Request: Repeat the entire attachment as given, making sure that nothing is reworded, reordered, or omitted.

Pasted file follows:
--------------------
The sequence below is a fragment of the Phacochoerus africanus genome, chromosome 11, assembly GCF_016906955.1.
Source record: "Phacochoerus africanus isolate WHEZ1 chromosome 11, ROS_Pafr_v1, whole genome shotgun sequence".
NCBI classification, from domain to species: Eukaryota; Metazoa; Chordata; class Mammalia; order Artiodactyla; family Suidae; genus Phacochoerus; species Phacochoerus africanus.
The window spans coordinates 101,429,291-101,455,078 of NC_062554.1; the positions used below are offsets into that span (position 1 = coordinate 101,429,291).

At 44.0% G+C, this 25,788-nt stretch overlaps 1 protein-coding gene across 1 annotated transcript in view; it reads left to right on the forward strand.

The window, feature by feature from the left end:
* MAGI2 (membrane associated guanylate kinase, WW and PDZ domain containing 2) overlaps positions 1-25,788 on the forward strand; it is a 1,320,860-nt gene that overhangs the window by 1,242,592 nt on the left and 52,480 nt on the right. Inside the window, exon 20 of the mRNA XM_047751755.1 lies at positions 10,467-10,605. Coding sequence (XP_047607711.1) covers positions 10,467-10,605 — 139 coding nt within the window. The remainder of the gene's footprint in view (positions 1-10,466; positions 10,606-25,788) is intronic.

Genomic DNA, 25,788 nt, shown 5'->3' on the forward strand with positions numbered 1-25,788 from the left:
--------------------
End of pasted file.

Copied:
The sequence below is a fragment of the Phacochoerus africanus genome, chromosome 11, assembly GCF_016906955.1.
Source record: "Phacochoerus africanus isolate WHEZ1 chromosome 11, ROS_Pafr_v1, whole genome shotgun sequence".
NCBI classification, from domain to species: Eukaryota; Metazoa; Chordata; class Mammalia; order Artiodactyla; family Suidae; genus Phacochoerus; species Phacochoerus africanus.
The window spans coordinates 101,429,291-101,455,078 of NC_062554.1; the positions used below are offsets into that span (position 1 = coordinate 101,429,291).

At 44.0% G+C, this 25,788-nt stretch overlaps 1 protein-coding gene across 1 annotated transcript in view; it reads left to right on the forward strand.

The window, feature by feature from the left end:
* MAGI2 (membrane associated guanylate kinase, WW and PDZ domain containing 2) overlaps positions 1-25,788 on the forward strand; it is a 1,320,860-nt gene that overhangs the window by 1,242,592 nt on the left and 52,480 nt on the right. Inside the window, exon 20 of the mRNA XM_047751755.1 lies at positions 10,467-10,605. Coding sequence (XP_047607711.1) covers positions 10,467-10,605 — 139 coding nt within the window. The remainder of the gene's footprint in view (positions 1-10,466; positions 10,606-25,788) is intronic.

Genomic DNA, 25,788 nt, shown 5'->3' on the forward strand with positions numbered 1-25,788 from the left: